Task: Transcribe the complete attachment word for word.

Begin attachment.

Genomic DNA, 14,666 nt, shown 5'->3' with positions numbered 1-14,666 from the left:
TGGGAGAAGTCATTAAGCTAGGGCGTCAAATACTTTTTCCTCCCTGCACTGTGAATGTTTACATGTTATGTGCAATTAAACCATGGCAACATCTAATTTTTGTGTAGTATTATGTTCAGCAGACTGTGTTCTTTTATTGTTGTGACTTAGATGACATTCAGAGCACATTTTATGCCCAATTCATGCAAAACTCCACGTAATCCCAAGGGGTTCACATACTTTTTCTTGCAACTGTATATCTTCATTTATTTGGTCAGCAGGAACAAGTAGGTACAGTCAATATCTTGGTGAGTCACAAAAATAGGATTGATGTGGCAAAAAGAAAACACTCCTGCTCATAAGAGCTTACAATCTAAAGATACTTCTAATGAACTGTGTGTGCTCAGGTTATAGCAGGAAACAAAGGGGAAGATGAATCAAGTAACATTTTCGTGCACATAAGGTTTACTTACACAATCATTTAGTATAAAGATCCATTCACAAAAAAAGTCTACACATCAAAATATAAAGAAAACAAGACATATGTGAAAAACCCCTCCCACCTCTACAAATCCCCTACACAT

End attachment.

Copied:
Genomic DNA, 14,666 nt, shown 5'->3' with positions numbered 1-14,666 from the left:
TGGGAGAAGTCATTAAGCTAGGGCGTCAAATACTTTTTCCTCCCTGCACTGTGAATGTTTACATGTTATGTGCAATTAAACCATGGCAACATCTAATTTTTGTGTAGTATTATGTTCAGCAGACTGTGTTCTTTTATTGTTGTGACTTAGATGACATTCAGAGCACATTTTATGCCCAATTCATGCAAAACTCCACGTAATCCCAAGGGGTTCACATACTTTTTCTTGCAACTGTATATCTTCATTTATTTGGTCAGCAGGAACAAGTAGGTACAGTCAATATCTTGGTGAGTCACAAAAATAGGATTGATGTGGCAAAAAGAAAACACTCCTGCTCATAAGAGCTTACAATCTAAAGATACTTCTAATGAACTGTGTGTGCTCAGGTTATAGCAGGAAACAAAGGGGAAGATGAATCAAGTAACATTTTCGTGCACATAAGGTTTACTTACACAATCATTTAGTATAAAGATCCATTCACAAAAAAAGTCTACACATCAAAATATAAAGAAAACAAGACATATGTGAAAAACCCCTCCCACCTCTACAAATCCCCTACACAT